287,292 Pages

George H. Barbour (June 24, 1917 – September 23, 1992) was an American lawyer and politician who served in the New Jersey General Assembly for one term in the 1960s and two terms in the 1970s, where he represented the 7th Legislative District, before being appointed to serve on the New Jersey Board of Public Utilities.[1]

Personal life[edit | edit source]

Born in Black Township, Somerset County, Pennsylvania, Barbour earned his undergraduate degree at Rutgers University before earning a degree in law at Rutgers Law School-Camden. He served with the United States Army during World War II in Europe and India, attaining the rank of first lieutenant.[2]

A resident of Maple Shade Township, New Jersey, he practiced law in his hometown and spent a decade as the township's municipal attorney before pursuing elected office.[2]

Barbour died of a heart attack on September 23, 1992, at the age of 75 at Kennedy University Hospital in Cherry Hill, New Jersey. He was survived by his wife, Veronica, as well as by a daughter and four sons.[2]

Public service[edit | edit source]

Barbour represented Burlington County in the New Jersey General Assembly from 1962 to 1964, having been elected together with G. Edward Koenig.[3] Barbour and Koening ran for re-election in 1963, losing to Republicans Robert H. Berglund and Walter L. Smith Jr.[4]

In the November 1965 general election, Barbour ran for the New Jersey Senate seat in the 4th Legislative District, which then covered all of Burlington County, and lost to Republican Edwin B. Forsythe.[5]

In November 1971, Barbour and Democratic running mate Charles B. Yates were elected to the New Jersey General Assembly to represent Legislative District 4C, which covered portions of Burlington County, defeating Republicans Harold L. Colburn and Wynn Kennedy.[6]

In the November 1973 general election, Barbour and Yates were elected to represent the 7th Legislative District in the General Assembly, the first election in which the 40-district legislature was established under the terms of the 1964 U.S. Supreme Court decision in Reynolds v. Sims, which required the populations of legislative districts to be as equal as possible. The new 7th District covered much of Burlington County.[7] Barbour and Yates defeated Republican candidates Ralph A. Skowron and William B. Hawks.[8] Barbour and Yates were re-elected in 1975, defeating Bennett E. Bozarth and John F. Vassallo Jr.[9] For the 1976–77 legislative session, Barbour was elected to served as the Assembly's assistant majority leader.[2][10]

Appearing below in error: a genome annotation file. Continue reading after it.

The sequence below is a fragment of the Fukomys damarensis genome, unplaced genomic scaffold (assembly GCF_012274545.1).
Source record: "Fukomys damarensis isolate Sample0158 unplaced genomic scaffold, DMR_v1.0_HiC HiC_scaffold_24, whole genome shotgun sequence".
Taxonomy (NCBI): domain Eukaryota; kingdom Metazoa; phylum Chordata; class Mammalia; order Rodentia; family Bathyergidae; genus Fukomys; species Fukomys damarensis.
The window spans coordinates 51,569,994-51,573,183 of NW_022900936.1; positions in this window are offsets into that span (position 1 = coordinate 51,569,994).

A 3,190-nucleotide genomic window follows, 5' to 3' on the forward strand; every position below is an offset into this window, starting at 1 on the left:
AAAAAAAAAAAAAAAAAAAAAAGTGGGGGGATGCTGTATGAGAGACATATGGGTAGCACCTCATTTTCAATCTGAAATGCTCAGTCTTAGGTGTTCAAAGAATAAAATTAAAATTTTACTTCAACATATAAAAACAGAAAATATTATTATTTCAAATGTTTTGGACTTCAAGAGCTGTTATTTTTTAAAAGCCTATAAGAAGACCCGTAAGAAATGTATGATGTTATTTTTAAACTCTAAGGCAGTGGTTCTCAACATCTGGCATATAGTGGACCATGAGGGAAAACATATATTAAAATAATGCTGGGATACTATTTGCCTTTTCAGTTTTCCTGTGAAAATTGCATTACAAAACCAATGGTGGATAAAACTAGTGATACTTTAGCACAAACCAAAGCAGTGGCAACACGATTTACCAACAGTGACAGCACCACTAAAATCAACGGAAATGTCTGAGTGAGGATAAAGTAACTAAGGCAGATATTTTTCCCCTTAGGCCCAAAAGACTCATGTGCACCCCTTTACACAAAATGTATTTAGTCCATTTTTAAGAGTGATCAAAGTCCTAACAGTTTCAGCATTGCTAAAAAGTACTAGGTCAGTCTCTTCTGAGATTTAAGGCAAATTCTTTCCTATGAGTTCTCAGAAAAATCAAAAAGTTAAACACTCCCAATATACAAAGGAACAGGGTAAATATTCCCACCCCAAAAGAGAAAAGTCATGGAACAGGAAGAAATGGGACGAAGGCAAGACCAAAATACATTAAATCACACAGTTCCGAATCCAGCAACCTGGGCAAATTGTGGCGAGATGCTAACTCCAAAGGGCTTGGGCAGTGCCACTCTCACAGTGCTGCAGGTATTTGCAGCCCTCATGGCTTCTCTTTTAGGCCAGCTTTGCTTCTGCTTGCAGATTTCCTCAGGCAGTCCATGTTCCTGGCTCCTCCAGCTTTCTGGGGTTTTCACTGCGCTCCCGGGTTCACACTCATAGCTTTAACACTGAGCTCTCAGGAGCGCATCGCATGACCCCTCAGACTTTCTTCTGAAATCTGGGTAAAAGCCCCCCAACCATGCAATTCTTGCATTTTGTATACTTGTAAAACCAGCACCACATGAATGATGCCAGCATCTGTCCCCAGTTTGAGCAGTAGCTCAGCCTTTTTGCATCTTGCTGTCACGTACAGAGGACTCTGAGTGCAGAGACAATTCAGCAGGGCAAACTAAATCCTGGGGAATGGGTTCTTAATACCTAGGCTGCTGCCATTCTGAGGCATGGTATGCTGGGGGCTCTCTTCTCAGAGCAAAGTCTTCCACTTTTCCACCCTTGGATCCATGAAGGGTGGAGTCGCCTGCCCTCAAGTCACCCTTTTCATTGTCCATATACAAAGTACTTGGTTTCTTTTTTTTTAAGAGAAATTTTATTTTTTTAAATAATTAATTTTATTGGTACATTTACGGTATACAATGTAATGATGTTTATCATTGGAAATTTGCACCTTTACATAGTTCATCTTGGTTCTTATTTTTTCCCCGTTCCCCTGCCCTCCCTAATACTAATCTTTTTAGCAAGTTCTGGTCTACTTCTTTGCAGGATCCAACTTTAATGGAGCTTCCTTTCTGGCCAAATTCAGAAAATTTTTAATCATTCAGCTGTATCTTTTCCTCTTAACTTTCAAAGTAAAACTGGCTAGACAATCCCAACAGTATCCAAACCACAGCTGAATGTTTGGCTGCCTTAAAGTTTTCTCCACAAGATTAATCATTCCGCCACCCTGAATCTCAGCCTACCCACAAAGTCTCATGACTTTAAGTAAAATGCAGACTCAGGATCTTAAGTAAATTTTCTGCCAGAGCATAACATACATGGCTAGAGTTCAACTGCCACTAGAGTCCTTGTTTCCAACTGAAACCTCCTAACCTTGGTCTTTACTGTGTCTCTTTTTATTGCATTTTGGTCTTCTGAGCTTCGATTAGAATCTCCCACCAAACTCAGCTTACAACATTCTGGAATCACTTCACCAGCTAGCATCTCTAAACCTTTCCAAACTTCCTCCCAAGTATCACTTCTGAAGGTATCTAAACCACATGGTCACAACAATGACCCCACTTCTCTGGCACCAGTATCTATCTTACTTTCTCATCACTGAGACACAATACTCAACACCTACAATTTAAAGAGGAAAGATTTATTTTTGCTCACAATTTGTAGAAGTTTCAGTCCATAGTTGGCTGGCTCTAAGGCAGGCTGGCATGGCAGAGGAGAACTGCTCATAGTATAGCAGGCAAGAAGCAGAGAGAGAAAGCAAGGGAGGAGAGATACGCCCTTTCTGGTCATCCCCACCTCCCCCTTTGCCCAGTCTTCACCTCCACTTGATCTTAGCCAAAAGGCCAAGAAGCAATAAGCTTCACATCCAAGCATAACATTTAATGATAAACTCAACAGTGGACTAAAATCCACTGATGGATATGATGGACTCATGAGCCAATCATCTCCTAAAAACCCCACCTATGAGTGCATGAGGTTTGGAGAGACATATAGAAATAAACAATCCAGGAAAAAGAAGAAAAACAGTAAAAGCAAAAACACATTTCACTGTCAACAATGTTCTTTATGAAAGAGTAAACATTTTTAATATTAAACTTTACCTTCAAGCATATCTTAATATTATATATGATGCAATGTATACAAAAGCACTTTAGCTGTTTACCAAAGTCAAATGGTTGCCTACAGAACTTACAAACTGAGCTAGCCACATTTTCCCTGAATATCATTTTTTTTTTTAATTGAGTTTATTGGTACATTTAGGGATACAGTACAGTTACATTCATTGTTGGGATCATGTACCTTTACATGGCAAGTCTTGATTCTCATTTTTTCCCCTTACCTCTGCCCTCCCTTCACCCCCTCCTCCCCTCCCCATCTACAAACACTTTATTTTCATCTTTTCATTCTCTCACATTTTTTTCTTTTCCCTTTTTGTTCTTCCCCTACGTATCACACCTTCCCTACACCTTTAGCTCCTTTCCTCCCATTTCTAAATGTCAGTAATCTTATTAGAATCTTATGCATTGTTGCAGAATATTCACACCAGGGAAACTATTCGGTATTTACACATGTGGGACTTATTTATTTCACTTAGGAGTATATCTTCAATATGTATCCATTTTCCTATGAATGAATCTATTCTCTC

After the state had painted the base of the dome of the New Jersey State House in a shade of blue, Barbour and Yates introduced legislation in 1972 that would require the dome to be restored with the traditional gold together with an off-white base; the restoration included covering the dome in gold leaf that cost the state $28,000.[11] A bill introduced by Barbour and signed into law by Governor Byrne in 1974 created a statewide system of scenic trails, with the Appalachian Trail the first to be designated as part of the network.[12]

Barbour resigned from the Assembly on September 26, 1976, after being nominated by Governor Brendan Byrne to fill the seat that had been held by Anthony J. Grossi on the three-member New Jersey Board of Public Utilities.[13] He was sworn into office as the board's third member on October 5 of that year.[14] Herman T. Costello was elected in a November 1976 special election to fill Barbour's vacant seat and was sworn into office on November 8, 1976.[15] Barbour served as the board's president from 1979 to 1983.[2]

In 1980, Barbour served as an alternate delegate to the Democratic National Convention held in New York City that nominated President Jimmy Carter and Vice President Walter Mondale for reelection, having been a longtime chairman of the Burlington County Democratic Committee.[2]

References[edit | edit source]

  1. OurCampaigns.com.-George H. Barbour
  2. 2.0 2.1 2.2 2.3 2.4 2.5 Staff. "George H. Barbour, 75, Trenton Utilities Head", The New York Times, September 28, 1992. Accessed November 10, 2016.